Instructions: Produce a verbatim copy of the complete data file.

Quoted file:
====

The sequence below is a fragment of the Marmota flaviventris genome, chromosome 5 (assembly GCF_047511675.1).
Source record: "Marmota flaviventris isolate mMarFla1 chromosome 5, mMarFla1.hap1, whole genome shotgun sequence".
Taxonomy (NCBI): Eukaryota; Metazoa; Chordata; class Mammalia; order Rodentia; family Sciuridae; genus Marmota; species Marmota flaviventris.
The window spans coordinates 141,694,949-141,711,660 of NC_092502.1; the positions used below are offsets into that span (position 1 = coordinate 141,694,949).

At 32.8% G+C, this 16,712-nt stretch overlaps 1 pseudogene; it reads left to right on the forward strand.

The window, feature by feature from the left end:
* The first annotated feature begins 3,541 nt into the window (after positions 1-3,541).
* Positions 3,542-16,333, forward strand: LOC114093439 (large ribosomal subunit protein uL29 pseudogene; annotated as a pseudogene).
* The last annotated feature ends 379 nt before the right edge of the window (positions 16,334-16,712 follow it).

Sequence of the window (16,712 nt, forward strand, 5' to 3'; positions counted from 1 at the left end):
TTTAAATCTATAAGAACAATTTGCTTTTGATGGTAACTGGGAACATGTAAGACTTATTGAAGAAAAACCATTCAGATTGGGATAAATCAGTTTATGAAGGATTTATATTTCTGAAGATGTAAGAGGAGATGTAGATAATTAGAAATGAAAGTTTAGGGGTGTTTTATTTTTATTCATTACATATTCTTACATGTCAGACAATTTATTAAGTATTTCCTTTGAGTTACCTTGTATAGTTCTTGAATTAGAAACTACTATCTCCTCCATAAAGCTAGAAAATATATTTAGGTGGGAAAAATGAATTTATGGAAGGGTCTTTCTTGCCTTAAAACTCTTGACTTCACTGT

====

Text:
The sequence below is a fragment of the Marmota flaviventris genome, chromosome 5 (assembly GCF_047511675.1).
Source record: "Marmota flaviventris isolate mMarFla1 chromosome 5, mMarFla1.hap1, whole genome shotgun sequence".
Taxonomy (NCBI): Eukaryota; Metazoa; Chordata; class Mammalia; order Rodentia; family Sciuridae; genus Marmota; species Marmota flaviventris.
The window spans coordinates 141,694,949-141,711,660 of NC_092502.1; the positions used below are offsets into that span (position 1 = coordinate 141,694,949).

At 32.8% G+C, this 16,712-nt stretch overlaps 1 pseudogene; it reads left to right on the forward strand.

The window, feature by feature from the left end:
* The first annotated feature begins 3,541 nt into the window (after positions 1-3,541).
* Positions 3,542-16,333, forward strand: LOC114093439 (large ribosomal subunit protein uL29 pseudogene; annotated as a pseudogene).
* The last annotated feature ends 379 nt before the right edge of the window (positions 16,334-16,712 follow it).

Sequence of the window (16,712 nt, forward strand, 5' to 3'; positions counted from 1 at the left end):
TTTAAATCTATAAGAACAATTTGCTTTTGATGGTAACTGGGAACATGTAAGACTTATTGAAGAAAAACCATTCAGATTGGGATAAATCAGTTTATGAAGGATTTATATTTCTGAAGATGTAAGAGGAGATGTAGATAATTAGAAATGAAAGTTTAGGGGTGTTTTATTTTTATTCATTACATATTCTTACATGTCAGACAATTTATTAAGTATTTCCTTTGAGTTACCTTGTATAGTTCTTGAATTAGAAACTACTATCTCCTCCATAAAGCTAGAAAATATATTTAGGTGGGAAAAATGAATTTATGGAAGGGTCTTTCTTGCCTTAAAACTCTTGACTTCACTGT